One of the requirements for filing a lien is to have either physically installed material or physically made improvements to real property. Typically, when a job is cancelled, the resulting harm to the contractor, subcontractor, or fabricator is limited to lost profits from the missed opportunity to provide work. This is because no work has been performed on the real property yet, no wages have been paid to employees, and no supplies have been installed on the property.

Sometimes, however, the resulting harm can be much greater. For example, consider the situation where you order materials which must be specially fabricated for a project, the supplier produces the materials, and the project is subsequently cancelled? In such a situation, you can file a lien to recover the costs of the specially fabricated materials.

Under Texas law, a “specially fabricated material” is defined as a material fabricated for use as a component of the construction or repair so as to be reasonably unsuitable for use elsewhere.

As an example, let’s consider granite countertops. Once a slab of granite is cut to the required dimensions for a specific project, perhaps with a cut out for a sink, those pieces are usually unsuitable for use on another job.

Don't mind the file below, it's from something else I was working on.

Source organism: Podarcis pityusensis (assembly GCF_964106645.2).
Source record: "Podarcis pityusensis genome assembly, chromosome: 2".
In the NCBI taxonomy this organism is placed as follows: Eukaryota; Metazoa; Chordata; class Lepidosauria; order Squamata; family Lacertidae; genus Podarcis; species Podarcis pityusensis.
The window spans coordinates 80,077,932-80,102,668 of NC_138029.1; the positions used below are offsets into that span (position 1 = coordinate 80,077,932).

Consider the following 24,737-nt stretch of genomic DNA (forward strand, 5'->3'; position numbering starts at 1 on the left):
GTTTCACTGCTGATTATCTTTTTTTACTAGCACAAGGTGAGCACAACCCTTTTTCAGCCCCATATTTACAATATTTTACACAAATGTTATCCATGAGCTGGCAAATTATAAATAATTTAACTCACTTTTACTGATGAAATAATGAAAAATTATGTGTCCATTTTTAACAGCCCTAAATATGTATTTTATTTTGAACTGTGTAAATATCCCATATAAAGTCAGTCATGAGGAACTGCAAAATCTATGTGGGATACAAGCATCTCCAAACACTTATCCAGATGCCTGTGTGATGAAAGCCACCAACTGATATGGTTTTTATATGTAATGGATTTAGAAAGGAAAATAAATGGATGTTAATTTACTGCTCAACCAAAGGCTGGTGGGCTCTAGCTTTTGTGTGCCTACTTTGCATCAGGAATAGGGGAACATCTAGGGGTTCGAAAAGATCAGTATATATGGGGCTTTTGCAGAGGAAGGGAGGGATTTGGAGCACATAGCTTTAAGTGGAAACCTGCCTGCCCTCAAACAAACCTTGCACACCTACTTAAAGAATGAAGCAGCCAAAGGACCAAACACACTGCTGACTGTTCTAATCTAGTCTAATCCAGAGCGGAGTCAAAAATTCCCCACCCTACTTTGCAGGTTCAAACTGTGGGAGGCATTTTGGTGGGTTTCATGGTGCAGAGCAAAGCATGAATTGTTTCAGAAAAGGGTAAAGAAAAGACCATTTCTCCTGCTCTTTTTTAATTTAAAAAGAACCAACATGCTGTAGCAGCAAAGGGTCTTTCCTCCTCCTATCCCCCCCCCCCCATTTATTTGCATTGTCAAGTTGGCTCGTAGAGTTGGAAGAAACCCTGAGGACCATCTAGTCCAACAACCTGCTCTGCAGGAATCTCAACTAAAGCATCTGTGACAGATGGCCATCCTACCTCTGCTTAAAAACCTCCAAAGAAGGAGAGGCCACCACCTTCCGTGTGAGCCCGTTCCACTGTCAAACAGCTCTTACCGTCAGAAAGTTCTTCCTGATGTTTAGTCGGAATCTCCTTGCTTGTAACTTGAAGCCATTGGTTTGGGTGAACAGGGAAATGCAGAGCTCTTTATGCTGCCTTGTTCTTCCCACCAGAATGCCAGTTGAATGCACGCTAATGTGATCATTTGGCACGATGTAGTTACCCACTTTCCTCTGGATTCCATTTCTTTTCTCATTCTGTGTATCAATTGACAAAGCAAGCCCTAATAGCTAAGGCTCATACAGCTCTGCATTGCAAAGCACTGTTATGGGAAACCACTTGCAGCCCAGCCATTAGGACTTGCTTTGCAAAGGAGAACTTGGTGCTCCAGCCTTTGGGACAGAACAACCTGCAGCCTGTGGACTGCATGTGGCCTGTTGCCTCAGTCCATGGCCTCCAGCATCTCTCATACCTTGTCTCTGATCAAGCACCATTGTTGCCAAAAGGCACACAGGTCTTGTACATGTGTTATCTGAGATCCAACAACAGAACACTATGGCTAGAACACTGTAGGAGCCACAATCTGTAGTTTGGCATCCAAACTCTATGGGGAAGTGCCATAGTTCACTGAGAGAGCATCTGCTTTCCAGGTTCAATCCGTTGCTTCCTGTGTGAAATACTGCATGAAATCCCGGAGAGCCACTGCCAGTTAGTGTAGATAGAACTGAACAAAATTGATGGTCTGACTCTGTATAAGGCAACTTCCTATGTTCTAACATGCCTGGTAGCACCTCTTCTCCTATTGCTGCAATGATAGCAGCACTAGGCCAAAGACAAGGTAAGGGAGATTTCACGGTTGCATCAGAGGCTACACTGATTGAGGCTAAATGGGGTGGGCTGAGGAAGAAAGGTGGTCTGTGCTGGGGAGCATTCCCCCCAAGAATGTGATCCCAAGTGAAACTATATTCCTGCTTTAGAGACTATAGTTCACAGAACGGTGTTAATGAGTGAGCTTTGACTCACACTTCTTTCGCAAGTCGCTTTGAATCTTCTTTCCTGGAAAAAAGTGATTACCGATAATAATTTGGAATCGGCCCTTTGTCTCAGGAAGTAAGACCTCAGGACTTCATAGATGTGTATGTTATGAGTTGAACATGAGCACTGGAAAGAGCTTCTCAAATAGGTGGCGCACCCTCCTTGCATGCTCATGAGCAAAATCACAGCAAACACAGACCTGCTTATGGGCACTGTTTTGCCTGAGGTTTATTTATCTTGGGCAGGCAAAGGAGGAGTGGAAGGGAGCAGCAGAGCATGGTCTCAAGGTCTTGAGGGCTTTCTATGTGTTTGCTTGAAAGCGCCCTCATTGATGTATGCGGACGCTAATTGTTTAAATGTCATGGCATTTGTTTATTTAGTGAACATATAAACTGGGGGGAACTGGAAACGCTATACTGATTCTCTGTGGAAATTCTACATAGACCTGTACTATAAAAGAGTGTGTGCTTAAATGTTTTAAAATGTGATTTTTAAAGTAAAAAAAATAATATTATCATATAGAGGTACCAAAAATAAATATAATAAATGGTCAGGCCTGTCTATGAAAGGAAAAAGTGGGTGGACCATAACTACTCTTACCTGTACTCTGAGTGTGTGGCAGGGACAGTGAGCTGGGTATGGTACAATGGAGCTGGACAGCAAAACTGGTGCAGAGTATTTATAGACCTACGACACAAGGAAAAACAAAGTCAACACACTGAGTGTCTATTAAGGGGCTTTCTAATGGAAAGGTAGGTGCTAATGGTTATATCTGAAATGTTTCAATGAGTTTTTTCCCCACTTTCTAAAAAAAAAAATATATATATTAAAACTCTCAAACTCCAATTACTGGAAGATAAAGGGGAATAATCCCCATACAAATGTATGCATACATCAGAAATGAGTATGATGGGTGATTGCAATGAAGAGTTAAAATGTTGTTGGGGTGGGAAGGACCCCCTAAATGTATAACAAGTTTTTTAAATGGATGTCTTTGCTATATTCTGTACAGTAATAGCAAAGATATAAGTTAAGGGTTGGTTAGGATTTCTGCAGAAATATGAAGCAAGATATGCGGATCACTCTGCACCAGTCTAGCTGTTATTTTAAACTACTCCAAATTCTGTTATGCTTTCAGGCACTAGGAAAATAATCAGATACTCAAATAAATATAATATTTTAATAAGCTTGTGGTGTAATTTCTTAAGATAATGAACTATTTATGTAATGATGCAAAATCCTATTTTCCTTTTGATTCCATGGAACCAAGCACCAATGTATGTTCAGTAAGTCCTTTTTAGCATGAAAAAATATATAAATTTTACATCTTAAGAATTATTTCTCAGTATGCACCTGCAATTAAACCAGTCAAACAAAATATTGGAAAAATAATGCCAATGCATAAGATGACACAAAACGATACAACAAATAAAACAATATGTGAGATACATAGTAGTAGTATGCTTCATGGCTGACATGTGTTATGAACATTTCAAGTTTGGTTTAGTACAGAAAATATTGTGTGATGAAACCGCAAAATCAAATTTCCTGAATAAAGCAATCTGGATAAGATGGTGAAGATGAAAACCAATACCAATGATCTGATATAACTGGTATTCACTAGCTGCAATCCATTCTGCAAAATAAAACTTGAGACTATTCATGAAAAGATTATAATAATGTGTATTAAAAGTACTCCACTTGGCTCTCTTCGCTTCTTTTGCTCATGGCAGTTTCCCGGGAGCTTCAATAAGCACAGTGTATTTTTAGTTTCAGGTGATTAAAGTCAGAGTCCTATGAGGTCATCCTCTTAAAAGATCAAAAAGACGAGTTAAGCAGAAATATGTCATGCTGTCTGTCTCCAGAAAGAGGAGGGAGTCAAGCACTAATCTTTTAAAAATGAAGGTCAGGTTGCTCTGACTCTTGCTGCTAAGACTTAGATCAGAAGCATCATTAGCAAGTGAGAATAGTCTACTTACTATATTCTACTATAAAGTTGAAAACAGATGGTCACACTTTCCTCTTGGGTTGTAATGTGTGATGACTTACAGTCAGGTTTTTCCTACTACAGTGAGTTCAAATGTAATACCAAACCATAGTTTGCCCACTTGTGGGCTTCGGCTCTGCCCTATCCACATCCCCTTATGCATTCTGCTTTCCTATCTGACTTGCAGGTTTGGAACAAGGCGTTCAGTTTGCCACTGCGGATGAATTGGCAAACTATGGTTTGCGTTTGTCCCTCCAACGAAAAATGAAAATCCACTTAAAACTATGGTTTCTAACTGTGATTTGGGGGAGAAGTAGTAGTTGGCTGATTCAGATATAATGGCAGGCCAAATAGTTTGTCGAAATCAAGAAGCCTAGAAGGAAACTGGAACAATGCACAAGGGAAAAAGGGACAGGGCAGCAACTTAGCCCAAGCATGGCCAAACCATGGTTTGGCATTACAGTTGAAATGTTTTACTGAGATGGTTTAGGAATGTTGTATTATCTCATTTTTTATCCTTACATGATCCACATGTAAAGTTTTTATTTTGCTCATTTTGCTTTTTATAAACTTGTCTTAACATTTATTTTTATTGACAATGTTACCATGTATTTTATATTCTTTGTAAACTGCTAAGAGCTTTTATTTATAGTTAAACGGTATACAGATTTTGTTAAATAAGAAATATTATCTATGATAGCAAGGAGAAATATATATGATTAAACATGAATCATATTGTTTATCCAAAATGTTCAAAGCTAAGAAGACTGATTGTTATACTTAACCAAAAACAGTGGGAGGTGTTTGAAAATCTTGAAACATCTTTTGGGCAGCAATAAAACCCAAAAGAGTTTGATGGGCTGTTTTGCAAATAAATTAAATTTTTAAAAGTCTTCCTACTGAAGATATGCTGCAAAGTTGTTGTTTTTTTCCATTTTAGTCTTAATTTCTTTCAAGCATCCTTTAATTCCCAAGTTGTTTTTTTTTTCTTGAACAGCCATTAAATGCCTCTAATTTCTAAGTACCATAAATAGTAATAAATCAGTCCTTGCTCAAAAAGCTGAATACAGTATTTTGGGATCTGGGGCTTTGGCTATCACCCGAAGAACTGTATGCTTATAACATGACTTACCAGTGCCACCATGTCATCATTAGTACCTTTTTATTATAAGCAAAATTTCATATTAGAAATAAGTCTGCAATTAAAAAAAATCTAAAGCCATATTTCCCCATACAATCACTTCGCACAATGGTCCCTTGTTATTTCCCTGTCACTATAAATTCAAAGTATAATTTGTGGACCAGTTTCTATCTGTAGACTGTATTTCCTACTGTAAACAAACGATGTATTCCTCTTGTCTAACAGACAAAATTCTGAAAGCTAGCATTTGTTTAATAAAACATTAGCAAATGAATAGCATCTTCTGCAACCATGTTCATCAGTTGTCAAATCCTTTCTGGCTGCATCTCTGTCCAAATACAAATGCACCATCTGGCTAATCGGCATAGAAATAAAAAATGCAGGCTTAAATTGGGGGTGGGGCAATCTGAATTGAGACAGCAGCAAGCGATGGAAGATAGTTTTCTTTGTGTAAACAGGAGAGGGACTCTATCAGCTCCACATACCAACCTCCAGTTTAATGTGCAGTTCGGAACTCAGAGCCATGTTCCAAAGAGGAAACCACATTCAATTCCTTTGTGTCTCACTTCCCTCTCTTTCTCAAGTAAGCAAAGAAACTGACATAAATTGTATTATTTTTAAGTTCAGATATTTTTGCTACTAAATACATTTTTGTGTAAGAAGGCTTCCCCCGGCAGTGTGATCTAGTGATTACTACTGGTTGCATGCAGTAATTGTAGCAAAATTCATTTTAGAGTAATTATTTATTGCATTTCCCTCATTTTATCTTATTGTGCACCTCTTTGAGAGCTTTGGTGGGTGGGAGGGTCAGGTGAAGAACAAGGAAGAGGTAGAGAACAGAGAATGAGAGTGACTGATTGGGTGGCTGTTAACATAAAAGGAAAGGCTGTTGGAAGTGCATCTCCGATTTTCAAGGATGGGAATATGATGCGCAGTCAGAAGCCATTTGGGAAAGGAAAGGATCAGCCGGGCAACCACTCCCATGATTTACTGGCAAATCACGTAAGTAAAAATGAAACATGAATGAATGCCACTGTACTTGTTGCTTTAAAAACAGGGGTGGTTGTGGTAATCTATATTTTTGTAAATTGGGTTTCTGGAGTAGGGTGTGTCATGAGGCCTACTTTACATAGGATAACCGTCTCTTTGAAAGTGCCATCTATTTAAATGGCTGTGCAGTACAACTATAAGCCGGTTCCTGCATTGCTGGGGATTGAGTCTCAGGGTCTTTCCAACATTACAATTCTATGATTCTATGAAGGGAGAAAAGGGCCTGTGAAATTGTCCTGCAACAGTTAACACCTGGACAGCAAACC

In Texas, this scenario is addressed by Tex Prop. Code Section 53.021 (2) (b), which states that a “person who specially fabricates material has a lien even if the material is not delivered.” Further, the lien secures payment for “the specially fabricated material, even if the material has not been delivered or incorporated into the construction or repair, less its fair salvage value.” Tex. Prop. CodeSection 53.023 (2).

So, the caveat is that you are supposed to lower your damages by the fair salvage value of the product.

Now, of course, Texas can’t make it easy and have the same rule for all types of projects. There are more hoops if this is for a residential construction project. In such instances, an extra notice must be provided, and if you fail to provide the notice, you will only be able to file a lien for any items actually provided to the project. I’ll paraphrase it, but you can see the full details here: Tex. Prop. Code Section53.253.

• Notice must be given to the owner, or reputed owner, not later than the 15th day of the second month after the month in which you receive and accept the order for the material.
• The notice must contain a statement that the order has been received and accepted, and the price of the order must be included.
• The notice must be sent by registered or certified mail.

Filing a specially fabricated material lien is complicated. Are you following all of the proper procedures to protect your lien rights?